The Senior Scholars are truly engaged and have found purpose in molding the next generation of professionals.

Further north in the city of Saskatoon in Saskatchewan, Canada, the residents and staff at Sherbrooke Community Centre have partnered with the Saskatoon Public School Division to form the “We Day/Free the Children Committee.” This program promotes intergenerational learning where students and elders create relationships as the foundation for learning. The elders serve as mentors to the students and together they work on projects with the potential to change the world. Projects like “Let our Voices Be Heard” drumming project, the creation of a Butterfly Garden and a Community Garden. They are also working together with the city of Saskatoon on a recycling campaign, making their community a greener place.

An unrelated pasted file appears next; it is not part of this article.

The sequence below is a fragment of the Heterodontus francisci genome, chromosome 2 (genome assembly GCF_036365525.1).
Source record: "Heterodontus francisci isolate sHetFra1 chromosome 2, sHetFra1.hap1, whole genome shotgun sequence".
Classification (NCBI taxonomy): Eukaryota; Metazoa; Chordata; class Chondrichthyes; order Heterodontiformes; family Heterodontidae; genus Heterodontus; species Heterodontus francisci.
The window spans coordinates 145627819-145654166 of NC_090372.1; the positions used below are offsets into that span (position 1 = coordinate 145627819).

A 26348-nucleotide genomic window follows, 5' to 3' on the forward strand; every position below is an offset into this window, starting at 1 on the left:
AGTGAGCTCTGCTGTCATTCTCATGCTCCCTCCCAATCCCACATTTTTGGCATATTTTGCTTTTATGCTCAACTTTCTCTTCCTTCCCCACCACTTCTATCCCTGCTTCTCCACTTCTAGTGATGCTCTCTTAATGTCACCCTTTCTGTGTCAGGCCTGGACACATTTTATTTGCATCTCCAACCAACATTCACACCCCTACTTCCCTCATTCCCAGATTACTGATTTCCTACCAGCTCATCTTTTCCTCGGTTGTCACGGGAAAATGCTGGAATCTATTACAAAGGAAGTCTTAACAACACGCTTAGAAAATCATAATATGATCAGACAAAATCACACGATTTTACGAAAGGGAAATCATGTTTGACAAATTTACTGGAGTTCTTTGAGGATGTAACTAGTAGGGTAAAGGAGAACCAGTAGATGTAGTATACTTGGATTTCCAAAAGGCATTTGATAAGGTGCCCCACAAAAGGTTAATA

In these three communities, there is no doubt that elders have a reason to get up in the morning, and that those around them see the value of all they are giving. It’s all possible because the voice of elders was heard, and the teams believed in them enough to join together with them, rolling up their sleeves and finding ways to make their vision a reality.

So, as we approach the holiday season, consider what you can give the elders in your community this year? If your community has already found a way to support meaning and purpose in the lives of elders and a program that gives to the greater community, tell them thank you, and share the story. If that is not happening yet, give them the gift of a greater voice, a chance to tell you what THEY would like to give. Then, how about a New Year’s resolution to think out of the box and work together to make giving happen?

Joan Devine, RN, is the Director of Education at Pioneer Network.